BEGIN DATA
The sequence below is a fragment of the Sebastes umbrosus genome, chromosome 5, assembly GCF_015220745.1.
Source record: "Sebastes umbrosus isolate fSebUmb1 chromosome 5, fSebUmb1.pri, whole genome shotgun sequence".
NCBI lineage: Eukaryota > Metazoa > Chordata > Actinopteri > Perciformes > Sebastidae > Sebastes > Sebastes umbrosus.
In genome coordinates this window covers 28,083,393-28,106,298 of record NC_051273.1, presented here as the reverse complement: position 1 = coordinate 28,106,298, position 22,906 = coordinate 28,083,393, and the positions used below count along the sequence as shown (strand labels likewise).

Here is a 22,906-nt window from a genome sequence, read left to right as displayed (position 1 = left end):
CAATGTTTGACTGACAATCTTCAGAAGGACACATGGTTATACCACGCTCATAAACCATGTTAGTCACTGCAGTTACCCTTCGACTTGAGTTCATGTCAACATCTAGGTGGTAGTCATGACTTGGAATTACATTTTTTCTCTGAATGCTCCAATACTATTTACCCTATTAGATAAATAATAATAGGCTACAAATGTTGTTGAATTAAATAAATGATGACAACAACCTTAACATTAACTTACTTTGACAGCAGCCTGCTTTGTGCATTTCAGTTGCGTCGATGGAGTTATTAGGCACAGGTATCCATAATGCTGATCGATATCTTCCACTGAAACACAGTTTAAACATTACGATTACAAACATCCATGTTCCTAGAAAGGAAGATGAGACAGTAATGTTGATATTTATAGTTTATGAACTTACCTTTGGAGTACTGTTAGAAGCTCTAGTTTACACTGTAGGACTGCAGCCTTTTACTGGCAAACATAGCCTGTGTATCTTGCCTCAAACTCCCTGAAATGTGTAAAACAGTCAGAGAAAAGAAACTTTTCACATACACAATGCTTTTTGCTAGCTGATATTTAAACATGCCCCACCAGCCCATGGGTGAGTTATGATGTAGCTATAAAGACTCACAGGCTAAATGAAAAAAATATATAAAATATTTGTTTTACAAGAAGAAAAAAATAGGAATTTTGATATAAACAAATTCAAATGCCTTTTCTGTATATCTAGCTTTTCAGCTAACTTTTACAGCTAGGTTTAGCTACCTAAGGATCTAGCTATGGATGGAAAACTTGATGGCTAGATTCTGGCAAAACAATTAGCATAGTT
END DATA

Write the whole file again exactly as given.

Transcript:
The sequence below is a fragment of the Sebastes umbrosus genome, chromosome 5, assembly GCF_015220745.1.
Source record: "Sebastes umbrosus isolate fSebUmb1 chromosome 5, fSebUmb1.pri, whole genome shotgun sequence".
NCBI lineage: Eukaryota > Metazoa > Chordata > Actinopteri > Perciformes > Sebastidae > Sebastes > Sebastes umbrosus.
In genome coordinates this window covers 28,083,393-28,106,298 of record NC_051273.1, presented here as the reverse complement: position 1 = coordinate 28,106,298, position 22,906 = coordinate 28,083,393, and the positions used below count along the sequence as shown (strand labels likewise).

Here is a 22,906-nt window from a genome sequence, read left to right as displayed (position 1 = left end):
CAATGTTTGACTGACAATCTTCAGAAGGACACATGGTTATACCACGCTCATAAACCATGTTAGTCACTGCAGTTACCCTTCGACTTGAGTTCATGTCAACATCTAGGTGGTAGTCATGACTTGGAATTACATTTTTTCTCTGAATGCTCCAATACTATTTACCCTATTAGATAAATAATAATAGGCTACAAATGTTGTTGAATTAAATAAATGATGACAACAACCTTAACATTAACTTACTTTGACAGCAGCCTGCTTTGTGCATTTCAGTTGCGTCGATGGAGTTATTAGGCACAGGTATCCATAATGCTGATCGATATCTTCCACTGAAACACAGTTTAAACATTACGATTACAAACATCCATGTTCCTAGAAAGGAAGATGAGACAGTAATGTTGATATTTATAGTTTATGAACTTACCTTTGGAGTACTGTTAGAAGCTCTAGTTTACACTGTAGGACTGCAGCCTTTTACTGGCAAACATAGCCTGTGTATCTTGCCTCAAACTCCCTGAAATGTGTAAAACAGTCAGAGAAAAGAAACTTTTCACATACACAATGCTTTTTGCTAGCTGATATTTAAACATGCCCCACCAGCCCATGGGTGAGTTATGATGTAGCTATAAAGACTCACAGGCTAAATGAAAAAAATATATAAAATATTTGTTTTACAAGAAGAAAAAAATAGGAATTTTGATATAAACAAATTCAAATGCCTTTTCTGTATATCTAGCTTTTCAGCTAACTTTTACAGCTAGGTTTAGCTACCTAAGGATCTAGCTATGGATGGAAAACTTGATGGCTAGATTCTGGCAAAACAATTAGCATAGTT